The Welsh Cricket Academy (Academi Criced Cymru) is run by Glamorgan Cricket, based at the SWALEC Stadium, Sophia Gardens, Cardiff.[43]

The Welsh Cricket Association (Cymdeithas Criced Cymru) (WCA) (founded 1969) is the governing body of Welsh amateur cricket. It also runs the Welsh Cup and convenes the Welsh Coaching Forum. The WCA aims to promote, encourage, and improve amateur cricket in Wales, and to encourage and develop active participation in the game. Over 270 counties, associations, leagues and clubs are affiliated to the WCA. The Welsh Cricket Association is based at the SWALEC Stadium, Sophia Gardens, Cardiff.[43][47][48][49]

The Welsh Clubs Cricket Conference is based in Llanishen, Cardiff.[46]

The Welsh Schools' Cricket Association run inter schools competitions in Wales. It is based in Fishguard, Pembrokeshire.[43][46]

Welsh Women's Cricket is based in Builth Wells, Powys.[46]

Opening ball of the 2009 Ashes series (Mitchell Johnson to Andrew Strauss)
SWALEC Stadium, Sophia Gardens, Cardiff – home of the Cricket Board of Wales, Glamorgan Cricket, the Welsh Cricket Academy and the Welsh Cricket Association

Curling[edit]

The Welsh Curling Association (Cymdeithas Cwrlio Cymraeg) (WCA) is the governing body of curling in Wales.[50]

Cycling[edit]

Beicio Cymru-Welsh Cycling is "the internationally recognised governing body of cycling in Wales". It administers all six cycling disciplines—BMX; cyclo-cross; mountain biking (downhill and cross-country); road racing; time trials; and track racing. Beicio Cymru-Welsh Cycling is responsible for all aspects of sports cycling in Wales including competitions and racing licences and organising the Wales Commonwealth Games cycling team. Beicio Cymru-Welsh Cycling is based at the Wales National Velodrome, Newport International Sports Village Newport.[51][52]

Fencing[edit]

Welsh Fencing is the governing body of fencing in Wales. In 2003 it had 34 affiliated clubs, 260 adult and 559 junior members. Welsh Fencing organises competitions including the Welsh Open. Welsh Fencing are responsible for the selection and management of the Wales representative squad, who compete in the Winton Cup and the Commonwealth Games. To compete at the European and World Championships Welsh fencers represent Great Britain, if selected. Welsh Fencing is based in Canton, Cardiff.[50][53][54][55][56][57]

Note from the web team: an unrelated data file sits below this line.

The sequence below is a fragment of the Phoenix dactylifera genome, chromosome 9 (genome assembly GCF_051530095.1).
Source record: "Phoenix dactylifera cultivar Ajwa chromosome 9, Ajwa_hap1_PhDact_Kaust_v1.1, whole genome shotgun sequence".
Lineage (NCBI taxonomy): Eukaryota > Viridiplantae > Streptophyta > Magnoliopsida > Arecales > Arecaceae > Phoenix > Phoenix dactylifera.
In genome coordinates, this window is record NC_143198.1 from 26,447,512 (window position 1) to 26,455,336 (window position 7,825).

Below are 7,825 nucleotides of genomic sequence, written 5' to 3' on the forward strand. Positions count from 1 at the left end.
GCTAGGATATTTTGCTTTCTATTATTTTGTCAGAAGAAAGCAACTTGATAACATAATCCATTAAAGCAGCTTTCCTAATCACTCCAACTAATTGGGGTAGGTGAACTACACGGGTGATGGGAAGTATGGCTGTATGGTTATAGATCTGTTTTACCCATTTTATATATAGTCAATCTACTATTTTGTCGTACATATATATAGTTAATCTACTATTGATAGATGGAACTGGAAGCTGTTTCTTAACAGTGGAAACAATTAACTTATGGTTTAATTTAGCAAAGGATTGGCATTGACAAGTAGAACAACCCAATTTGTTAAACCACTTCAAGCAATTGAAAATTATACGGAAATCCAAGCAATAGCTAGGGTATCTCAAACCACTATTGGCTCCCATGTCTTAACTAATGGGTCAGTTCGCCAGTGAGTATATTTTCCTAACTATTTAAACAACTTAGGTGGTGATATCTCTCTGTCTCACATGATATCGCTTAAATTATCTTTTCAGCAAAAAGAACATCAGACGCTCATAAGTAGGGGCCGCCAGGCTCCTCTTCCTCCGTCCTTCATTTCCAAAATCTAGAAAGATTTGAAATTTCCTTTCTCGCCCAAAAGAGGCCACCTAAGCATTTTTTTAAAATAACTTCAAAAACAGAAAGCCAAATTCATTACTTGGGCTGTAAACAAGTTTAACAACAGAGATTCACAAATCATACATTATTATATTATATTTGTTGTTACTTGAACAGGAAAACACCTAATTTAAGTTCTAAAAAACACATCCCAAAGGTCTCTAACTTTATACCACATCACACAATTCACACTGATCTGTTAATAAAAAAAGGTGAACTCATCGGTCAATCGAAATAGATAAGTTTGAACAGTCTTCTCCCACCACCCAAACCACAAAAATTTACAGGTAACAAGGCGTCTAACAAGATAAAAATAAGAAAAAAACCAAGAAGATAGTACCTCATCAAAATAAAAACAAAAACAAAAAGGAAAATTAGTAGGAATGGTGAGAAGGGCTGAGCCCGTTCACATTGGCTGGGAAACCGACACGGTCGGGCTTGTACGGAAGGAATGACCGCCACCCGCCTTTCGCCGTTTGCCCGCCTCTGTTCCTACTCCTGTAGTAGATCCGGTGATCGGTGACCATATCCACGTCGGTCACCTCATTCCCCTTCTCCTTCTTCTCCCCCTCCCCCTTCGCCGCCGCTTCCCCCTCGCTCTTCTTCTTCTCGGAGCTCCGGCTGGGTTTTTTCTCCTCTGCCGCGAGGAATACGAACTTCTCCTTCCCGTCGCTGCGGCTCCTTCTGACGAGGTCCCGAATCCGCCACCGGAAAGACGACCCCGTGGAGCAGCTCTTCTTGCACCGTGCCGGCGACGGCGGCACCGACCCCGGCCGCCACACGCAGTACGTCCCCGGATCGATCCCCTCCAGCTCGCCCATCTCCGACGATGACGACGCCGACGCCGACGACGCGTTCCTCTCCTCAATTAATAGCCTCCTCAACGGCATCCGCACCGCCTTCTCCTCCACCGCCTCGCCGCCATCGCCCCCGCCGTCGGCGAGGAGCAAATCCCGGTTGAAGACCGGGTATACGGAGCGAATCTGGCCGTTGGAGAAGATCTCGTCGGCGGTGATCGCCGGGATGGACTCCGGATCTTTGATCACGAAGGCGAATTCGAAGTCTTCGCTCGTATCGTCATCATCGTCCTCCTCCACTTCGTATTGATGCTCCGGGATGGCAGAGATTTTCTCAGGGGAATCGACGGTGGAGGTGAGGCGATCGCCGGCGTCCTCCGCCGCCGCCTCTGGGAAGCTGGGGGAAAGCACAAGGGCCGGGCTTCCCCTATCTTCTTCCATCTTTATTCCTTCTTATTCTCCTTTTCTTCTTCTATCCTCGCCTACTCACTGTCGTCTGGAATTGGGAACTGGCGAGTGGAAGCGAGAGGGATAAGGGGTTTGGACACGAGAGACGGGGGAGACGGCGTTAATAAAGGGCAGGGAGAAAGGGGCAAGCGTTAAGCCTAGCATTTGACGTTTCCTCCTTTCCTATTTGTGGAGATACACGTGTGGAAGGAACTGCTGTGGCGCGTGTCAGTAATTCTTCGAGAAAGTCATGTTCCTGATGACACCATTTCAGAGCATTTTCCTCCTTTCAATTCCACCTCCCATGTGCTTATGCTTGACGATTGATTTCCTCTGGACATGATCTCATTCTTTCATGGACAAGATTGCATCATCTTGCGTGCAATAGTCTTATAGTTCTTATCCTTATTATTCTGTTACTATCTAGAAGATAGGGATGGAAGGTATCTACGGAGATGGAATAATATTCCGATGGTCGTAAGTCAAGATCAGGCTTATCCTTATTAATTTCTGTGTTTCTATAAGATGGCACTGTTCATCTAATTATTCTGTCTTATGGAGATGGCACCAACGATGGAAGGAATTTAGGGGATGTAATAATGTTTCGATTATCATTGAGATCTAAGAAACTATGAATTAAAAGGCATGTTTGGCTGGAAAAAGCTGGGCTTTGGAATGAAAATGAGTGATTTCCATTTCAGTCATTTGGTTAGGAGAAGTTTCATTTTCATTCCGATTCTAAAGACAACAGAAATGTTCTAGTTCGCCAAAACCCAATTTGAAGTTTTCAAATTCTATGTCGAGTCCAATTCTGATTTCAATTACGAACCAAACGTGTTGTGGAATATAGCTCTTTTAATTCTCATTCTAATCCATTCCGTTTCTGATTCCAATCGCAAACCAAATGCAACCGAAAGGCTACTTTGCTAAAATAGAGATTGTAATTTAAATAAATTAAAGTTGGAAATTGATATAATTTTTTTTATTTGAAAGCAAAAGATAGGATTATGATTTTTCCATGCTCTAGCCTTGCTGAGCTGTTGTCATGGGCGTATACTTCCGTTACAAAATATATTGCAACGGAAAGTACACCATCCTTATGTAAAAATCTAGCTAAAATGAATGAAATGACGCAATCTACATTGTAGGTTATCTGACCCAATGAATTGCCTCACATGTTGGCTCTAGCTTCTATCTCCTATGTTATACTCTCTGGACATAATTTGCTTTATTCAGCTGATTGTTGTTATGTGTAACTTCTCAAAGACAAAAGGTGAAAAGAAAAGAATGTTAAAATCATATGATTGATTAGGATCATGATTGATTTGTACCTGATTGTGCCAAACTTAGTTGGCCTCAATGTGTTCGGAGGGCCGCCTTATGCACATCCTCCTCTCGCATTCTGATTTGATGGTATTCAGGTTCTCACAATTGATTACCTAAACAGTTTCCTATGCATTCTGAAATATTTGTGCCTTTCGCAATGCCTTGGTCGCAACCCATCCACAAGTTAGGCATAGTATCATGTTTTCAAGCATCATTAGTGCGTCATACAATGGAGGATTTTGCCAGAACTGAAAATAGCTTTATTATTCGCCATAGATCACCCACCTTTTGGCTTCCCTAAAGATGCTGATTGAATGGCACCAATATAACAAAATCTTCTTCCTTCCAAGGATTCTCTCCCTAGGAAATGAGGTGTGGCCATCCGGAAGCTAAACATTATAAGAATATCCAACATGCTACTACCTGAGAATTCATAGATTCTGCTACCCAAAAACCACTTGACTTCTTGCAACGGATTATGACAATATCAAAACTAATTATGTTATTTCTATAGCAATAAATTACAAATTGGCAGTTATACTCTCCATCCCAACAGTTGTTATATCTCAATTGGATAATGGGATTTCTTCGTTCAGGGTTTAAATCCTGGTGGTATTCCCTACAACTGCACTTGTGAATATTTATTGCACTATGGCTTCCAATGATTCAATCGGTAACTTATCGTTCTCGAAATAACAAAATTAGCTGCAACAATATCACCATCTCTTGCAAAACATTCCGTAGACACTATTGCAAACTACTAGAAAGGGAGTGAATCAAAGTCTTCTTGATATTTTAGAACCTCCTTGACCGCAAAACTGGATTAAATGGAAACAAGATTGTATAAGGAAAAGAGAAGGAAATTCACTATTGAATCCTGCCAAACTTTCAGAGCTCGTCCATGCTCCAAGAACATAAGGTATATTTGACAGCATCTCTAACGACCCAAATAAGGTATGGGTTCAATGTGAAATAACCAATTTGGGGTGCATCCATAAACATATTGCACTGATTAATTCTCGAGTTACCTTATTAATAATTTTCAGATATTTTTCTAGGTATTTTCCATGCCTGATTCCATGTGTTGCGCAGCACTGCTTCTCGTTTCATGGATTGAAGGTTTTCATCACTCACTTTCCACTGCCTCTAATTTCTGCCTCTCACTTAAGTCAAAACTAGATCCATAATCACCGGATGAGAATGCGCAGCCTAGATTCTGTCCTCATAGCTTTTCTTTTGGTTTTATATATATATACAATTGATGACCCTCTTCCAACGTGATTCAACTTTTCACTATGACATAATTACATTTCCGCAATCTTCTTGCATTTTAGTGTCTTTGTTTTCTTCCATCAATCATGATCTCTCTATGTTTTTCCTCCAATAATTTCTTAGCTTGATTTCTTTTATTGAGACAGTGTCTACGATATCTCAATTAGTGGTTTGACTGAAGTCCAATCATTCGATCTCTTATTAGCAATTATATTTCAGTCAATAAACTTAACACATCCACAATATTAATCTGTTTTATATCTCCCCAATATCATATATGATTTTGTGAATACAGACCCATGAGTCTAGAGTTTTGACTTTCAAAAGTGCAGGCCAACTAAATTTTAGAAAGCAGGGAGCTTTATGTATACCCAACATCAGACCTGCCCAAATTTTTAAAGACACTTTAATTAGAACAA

Football[edit]

The Football Association of Wales (Cymdeithas Bêl-droed Cymru) (FAW) is the third oldest football association in the world. It has been the governing body of football in Wales since its formation in 1876. The FAW is one of the associations that make up a body called the International Football Association Board (IFAB)—the others are the other three UK associations: the Football Association, the Scottish Football Association and the Irish Football Association plus FIFA, the world governing body. The IFAB maintain the laws that govern football, known officially as the "Laws of the Game". Football is the most popular team sport in Wales, with more than twice as many participants as rugby union.

Former captain Craig Bellamy representing Wales at a UEFA Euro 2008 qualifier

The FAW has six affiliated Area Football Associations: Central Wales; Gwent County; North East Wales; North Wales Coast; South Wales; and West Wales. The FAW is based at Cardiff Bay.[58][59]

The Welsh Football Trust (Ymddiriedolaeth Bêl-droed Cymru) (WFT) (founded 1996) was established by the FAW to encourage more children in Wales to play football, to develop player and coaching talent and to support the future success of Welsh national teams. In addition to the FAW, the WFT is supported by the Welsh Assembly Government, the Sports Council of Wales and the Premier League. The Welsh Football Trust is based in Parc Nantgarw, Rhondda Cynon Taf.[60][61]

Golf[edit]

The Golf Union of Wales (Undeb Golff Cymru) is the governing body of amateur golf in Wales. It is responsible for administration and enforcement of the handicapping and course rating systems for ladies and men in Wales. The Golf Union of Wales organise competitions, including the National Championships in Wales, and select and manage all Welsh amateur golf teams. It also makes, maintains and publishes any necessary rules and regulations. The Golf Union of Wales is based in Catsash, Newport.[62][63]